Reports indicate that Dubai Ports World
, a state-owned international port operator, cleared its last major hurdle yesterday in acquiring a British company that helps run several U.S. terminals the companies said yesterday.
The acquisition of Peninsular & Oriental Steam Navigation Co., whose shareholders agreed yesterday to accept Dubai Ports World's offer of 3.9 billion pounds, or $6.8 billion, in cash, would create the world's third-largest port operator, with 51 terminals in 30 countries. It will also give the aggressive Dubai a larger foothold in the booming trade between Asia and the United States.
P&O officials have said they expect the company to be run separately out of London and do not expect changes in U.S. operations in New York, New Jersey, New Orleans, Philadelphia and Baltimore.
P&O is the terminal operator and stevedore for container cargo at the Seagirt and Dundalk marine terminals, where it has about 65 employees.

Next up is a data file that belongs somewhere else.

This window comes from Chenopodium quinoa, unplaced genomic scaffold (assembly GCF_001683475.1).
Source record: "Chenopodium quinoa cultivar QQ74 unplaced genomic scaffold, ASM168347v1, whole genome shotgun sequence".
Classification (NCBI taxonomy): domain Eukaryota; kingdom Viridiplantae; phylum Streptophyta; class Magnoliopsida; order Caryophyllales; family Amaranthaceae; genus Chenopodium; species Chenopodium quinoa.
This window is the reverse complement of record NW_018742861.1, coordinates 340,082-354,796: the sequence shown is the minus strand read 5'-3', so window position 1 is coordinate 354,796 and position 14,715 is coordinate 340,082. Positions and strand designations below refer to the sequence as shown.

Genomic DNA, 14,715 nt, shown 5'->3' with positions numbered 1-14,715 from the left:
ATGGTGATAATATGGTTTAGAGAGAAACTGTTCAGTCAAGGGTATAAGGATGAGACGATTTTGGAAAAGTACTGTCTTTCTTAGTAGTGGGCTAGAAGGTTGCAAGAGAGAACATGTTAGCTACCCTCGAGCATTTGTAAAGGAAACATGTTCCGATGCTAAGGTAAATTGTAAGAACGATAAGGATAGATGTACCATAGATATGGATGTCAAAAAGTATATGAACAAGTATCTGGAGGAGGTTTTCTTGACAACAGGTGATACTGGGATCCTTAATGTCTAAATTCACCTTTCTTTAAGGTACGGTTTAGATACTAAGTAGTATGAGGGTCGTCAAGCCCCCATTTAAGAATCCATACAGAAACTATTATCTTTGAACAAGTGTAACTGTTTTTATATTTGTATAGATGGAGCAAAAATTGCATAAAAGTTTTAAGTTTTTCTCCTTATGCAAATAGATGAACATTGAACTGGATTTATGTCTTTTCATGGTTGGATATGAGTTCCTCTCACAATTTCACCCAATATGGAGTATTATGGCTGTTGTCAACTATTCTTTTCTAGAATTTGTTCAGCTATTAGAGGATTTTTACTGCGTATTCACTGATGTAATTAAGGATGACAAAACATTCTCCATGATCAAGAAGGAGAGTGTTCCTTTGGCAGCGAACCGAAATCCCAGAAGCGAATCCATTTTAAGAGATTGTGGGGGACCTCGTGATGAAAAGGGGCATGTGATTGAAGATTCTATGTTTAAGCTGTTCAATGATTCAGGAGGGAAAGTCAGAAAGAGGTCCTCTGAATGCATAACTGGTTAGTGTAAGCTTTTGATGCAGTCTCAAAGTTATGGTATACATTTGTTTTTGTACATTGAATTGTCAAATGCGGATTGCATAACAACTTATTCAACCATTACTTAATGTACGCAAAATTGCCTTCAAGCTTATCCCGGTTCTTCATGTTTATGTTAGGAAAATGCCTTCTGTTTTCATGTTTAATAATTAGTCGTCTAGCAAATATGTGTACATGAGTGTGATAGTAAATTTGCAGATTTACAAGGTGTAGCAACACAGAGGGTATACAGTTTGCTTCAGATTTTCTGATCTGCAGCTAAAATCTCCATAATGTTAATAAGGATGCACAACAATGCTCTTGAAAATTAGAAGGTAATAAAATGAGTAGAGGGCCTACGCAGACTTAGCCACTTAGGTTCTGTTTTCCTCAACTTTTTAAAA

The Dubai Ports World's purchase of P&O has not drawn opposition from world regulators or U.S. Homeland Security officials, who have labeled ports as potential terrorist targets.
Dubai Ports World, formerly Dubai Ports International, began as the port authority in Dubai. In 1999, it began aggressively buying up other port operations in the Middle East
and around the world, Shaerf said.
In January 2005, the company moved farther into Asia and Europe with the acquisition of the international terminal business of CSX Corp. With that acquisition, it changed its named to Dubai Ports World.
The company reported that business has been growing 20 percent a year since 2001, but as a private company, it does not reveal its income.
Its port in Dubai, one of the world's largest for containers, is supported by a state economic entity that provides tax and other incentives to corporations moving to the emirate. Oil production and tourism support the hot Dubai economy.
Source: Baltimore Sun